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    ABSTRACT: The purpose of this review was to demonstrate magnetic resonance (MR) arthrography findings of anatomy, variants, and pathologic conditions of the superior glenohumeral ligament (SGHL). This review also demonstrates the applicability of a new MR arthrography sequence in the anterosuperior portion of the glenohumeral joint. The SGHL is a very important anatomical structure in the rotator interval that is responsible for stabilizing the long head of the biceps tendon. Therefore, a torn SGHL can result in pain and instability. Observation of the SGHL is difficult when using conventional MR imaging, because the ligament may be poorly visualized. Shoulder MR arthrography is the most accurately established imaging technique for identifying pathologies of the SGHL and associated structures. The use of three dimensional (3D) volumetric interpolated breath-hold examination (VIBE) sequences produces thinner image slices and enables a higher in-plane resolution than conventional MR arthrography sequences. Therefore, shoulder MR arthrography using 3D VIBE sequences may contribute to evaluating of the smaller intraarticular structures such as the SGHL.
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    • "It is bounded by the supraspinatus superiorly and the subscapularis inferiorly, and the coracoid process forms its medial base. Contained within this triangular space are the coracohumeral ligament, middle glenohumeral ligament, superior glenohumeral ligament, long head of the biceps tendon, and anterior joint capsule [15]. "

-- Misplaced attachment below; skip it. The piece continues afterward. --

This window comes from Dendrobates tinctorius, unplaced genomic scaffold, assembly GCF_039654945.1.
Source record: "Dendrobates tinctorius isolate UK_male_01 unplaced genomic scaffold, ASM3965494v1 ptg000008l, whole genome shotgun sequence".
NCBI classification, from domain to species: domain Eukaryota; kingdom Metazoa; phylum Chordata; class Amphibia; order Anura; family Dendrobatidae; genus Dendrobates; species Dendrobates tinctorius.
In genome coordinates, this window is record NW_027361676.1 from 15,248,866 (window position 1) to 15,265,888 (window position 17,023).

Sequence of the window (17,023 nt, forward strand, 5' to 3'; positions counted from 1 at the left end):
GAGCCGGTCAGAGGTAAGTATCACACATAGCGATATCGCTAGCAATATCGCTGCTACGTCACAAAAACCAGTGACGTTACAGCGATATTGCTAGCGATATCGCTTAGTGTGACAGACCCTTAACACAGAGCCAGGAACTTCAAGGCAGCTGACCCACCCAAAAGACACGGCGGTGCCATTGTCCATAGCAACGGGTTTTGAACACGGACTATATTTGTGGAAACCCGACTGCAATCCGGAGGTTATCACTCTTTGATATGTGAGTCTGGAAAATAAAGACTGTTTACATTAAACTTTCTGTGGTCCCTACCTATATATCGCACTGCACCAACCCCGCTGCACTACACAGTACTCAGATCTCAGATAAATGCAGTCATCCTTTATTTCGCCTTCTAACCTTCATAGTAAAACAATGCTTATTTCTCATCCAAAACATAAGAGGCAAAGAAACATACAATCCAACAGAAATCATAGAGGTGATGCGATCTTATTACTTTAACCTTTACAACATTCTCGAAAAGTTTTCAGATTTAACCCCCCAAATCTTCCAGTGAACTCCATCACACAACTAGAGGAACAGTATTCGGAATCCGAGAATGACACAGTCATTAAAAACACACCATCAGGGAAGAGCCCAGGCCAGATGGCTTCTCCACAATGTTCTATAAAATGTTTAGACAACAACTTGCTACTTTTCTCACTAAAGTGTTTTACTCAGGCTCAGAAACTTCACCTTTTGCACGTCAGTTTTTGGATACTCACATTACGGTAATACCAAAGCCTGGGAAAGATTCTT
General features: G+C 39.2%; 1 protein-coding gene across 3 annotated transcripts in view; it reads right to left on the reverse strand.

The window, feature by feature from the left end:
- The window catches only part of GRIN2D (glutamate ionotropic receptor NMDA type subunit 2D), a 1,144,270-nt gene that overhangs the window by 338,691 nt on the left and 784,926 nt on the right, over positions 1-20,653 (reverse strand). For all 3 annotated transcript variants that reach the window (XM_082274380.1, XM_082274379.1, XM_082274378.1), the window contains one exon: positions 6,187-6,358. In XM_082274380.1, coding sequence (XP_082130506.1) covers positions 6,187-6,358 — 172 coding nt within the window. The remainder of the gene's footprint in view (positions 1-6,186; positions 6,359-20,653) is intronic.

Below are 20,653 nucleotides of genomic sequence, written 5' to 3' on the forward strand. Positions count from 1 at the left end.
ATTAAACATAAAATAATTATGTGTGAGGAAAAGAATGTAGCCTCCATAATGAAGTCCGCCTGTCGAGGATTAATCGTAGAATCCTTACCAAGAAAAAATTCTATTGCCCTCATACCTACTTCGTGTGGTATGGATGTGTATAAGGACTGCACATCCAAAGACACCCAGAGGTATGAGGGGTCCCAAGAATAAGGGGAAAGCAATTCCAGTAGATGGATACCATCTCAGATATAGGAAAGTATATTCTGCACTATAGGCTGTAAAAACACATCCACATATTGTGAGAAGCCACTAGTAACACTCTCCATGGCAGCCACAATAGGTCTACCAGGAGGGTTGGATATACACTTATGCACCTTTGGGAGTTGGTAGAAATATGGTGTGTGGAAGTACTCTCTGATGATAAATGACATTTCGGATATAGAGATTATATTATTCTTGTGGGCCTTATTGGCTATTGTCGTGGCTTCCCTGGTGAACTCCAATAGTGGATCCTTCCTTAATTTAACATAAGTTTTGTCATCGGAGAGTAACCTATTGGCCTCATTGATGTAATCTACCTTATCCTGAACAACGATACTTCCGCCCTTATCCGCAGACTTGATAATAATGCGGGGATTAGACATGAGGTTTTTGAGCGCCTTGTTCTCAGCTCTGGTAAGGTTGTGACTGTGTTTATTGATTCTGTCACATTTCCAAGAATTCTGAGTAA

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    ABSTRACT: Objective To find the most effective procedure to treat adhesive capsulitis of the shoulder, we evaluated the clinical effects of an ultrasonographic-guided anterior approach capsular distension and a fluoroscopy-guided posterolateral approach capsular distension. We expected the anterior approach to be better than the posterolateral approach because the rotator interval, a triangular anatomic area in the anterosuperior aspect of the shoulder, which is considered an important component of the pathology of adhesive capsulitis. Methods Participants were randomly assigned to two groups: 27 patients in group A were injected by an anterior approach with 2% lidocaine (5 mL), contrast dye (5 mL), triamcinolone (40 mg), and normal saline (9 mL) under fluoroscopic guidance in the operating room. Twenty-seven patients in group B were injected using a posterolateral approach with 2% lidocaine (5 mL), triamcinolone (40 mg), and normal saline (14 mL) under ultrasonographic guidance. After injection, all patients received physiotherapy four times in the first postoperative week and then two times each week for eight more weeks. Treatment effects were assessed using the shoulder pain and disability index (SPADI), visual numeric scale (VNS), passive range of motion (PROM), hand power (grip and pinch) at baseline and at one week, five and nine weeks after injection. Results SPADI, VNS, PROM, and hand power improved in one week, five and nine weeks in both groups. Statistically significant differences were not observed in SPADI, VNS, PROM, or hand power between groups. Conclusion Ultrasonography-guided capsular distension by a posterolateral approach has similar effects to fluoroscopy-guided capsular distension by an anterior approach.